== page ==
A powerful police union, the National Fraternal Order of Police, demands Congress include the killing of cops in the federal hate crime act.
The law, 18 U.S. Code § 249, considers offenses “involving actual or perceived race, color, religion, or national origin” as hate crimes.
“Right now, it’s a hate crime if you attack someone solely because of the color of their skin, but it ought to be a hate crime if you attack someone solely because of the color of their uniform as well,” Jim Pasco, the executive director of the organization, wrote in a letter to Obama and Congressional leaders this week.
The Obama administration responded by saying the initiative is “something that we’ll have to consider.”
Obama spokesman Josh Earnest said a task force convened on 21st Century policing will consider the call to make violence against police a hate crime.
Police want the designation despite the fact killings of police officers have fallen since the 1970s along with the rate of violent crime in general.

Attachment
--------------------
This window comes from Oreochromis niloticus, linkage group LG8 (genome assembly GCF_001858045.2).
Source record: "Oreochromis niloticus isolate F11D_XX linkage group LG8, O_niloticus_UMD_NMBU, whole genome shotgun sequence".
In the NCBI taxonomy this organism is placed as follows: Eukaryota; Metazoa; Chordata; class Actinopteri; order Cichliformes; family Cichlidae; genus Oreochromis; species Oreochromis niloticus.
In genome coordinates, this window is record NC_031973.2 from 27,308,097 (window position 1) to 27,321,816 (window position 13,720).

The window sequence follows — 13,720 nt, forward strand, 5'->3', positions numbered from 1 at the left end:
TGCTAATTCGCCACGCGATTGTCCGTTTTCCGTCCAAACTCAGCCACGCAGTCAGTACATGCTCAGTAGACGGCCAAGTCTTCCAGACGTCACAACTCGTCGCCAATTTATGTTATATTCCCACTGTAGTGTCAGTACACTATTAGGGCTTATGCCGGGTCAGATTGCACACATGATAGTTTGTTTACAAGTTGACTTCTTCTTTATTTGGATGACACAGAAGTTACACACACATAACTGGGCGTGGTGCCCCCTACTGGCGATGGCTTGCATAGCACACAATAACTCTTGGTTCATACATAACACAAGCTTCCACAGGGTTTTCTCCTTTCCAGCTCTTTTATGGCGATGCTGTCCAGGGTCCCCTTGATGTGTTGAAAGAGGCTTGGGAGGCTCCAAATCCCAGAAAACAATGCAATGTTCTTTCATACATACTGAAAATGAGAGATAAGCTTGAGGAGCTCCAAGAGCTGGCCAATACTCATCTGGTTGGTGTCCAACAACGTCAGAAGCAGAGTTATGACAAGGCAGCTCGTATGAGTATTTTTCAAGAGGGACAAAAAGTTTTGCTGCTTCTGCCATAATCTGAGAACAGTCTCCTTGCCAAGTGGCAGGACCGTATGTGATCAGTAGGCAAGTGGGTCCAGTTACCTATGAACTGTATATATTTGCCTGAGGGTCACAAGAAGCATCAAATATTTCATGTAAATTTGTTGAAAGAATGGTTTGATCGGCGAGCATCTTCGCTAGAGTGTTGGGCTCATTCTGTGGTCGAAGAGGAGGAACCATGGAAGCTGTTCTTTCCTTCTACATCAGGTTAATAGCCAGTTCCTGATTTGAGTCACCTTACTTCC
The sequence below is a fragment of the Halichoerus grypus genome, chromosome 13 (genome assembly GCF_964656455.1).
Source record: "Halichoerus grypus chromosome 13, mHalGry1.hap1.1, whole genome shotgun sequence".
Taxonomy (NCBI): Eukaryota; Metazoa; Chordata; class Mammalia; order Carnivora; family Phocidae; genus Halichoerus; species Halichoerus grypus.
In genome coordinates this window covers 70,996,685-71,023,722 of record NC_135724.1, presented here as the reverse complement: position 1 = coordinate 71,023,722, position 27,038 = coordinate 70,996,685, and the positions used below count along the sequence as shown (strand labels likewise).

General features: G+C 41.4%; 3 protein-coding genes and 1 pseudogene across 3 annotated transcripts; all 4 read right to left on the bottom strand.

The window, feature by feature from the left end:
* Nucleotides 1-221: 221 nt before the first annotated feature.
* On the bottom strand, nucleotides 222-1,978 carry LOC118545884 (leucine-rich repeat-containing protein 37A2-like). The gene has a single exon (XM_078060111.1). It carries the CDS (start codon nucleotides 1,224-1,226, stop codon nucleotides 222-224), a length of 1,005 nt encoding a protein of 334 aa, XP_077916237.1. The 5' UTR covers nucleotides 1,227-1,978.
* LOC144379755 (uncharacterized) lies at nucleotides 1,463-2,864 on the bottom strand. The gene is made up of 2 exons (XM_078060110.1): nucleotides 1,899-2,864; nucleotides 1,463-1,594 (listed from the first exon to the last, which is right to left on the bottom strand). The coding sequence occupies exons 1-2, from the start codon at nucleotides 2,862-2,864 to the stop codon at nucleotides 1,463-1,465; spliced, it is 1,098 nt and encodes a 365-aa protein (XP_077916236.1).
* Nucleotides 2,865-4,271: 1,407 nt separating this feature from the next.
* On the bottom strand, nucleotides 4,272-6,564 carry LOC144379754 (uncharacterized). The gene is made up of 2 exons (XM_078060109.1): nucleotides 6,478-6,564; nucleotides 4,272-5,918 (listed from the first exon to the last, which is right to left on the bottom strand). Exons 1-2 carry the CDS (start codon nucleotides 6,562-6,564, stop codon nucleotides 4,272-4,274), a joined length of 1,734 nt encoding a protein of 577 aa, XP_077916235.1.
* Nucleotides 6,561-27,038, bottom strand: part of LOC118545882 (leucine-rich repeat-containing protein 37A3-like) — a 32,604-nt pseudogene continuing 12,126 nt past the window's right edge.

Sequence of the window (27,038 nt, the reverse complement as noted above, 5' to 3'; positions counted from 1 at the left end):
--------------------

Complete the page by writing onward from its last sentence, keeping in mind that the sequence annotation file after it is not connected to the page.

“Even with a slight increase in the number of on-duty fatalities last year, law enforcement remains a much safer occupation than many worthier jobs in the productive sector,” writes William Norman Griggs.
“The violent death of a police officer is somewhat similar to a plane crash: It is an infrequent occurrence that attracts intensive media coverage, thereby distorting public perceptions of risk. Plane crashes are rare; highway fatalities happen every day. A similar comparison could be made between the murder of police officers and police killings of citizens.”
Police unions and the federal government are not prepared to address the far more serious problem of police violence against citizens and the correlation of this violence to the militarization of police around the country.
A report produced by the Obama administration in the wake of Ferguson and the response of police to peaceful protesters calls for better documentation and transparency.
“What the report doesn’t recommend is scaling back the programs in any notable or significant way,” writes Scott Shackford. “It appears as though the White House is trying to have it both ways on police militarization, calling for reforms without having to tackle the issues surrounding whether it’s actually necessary.”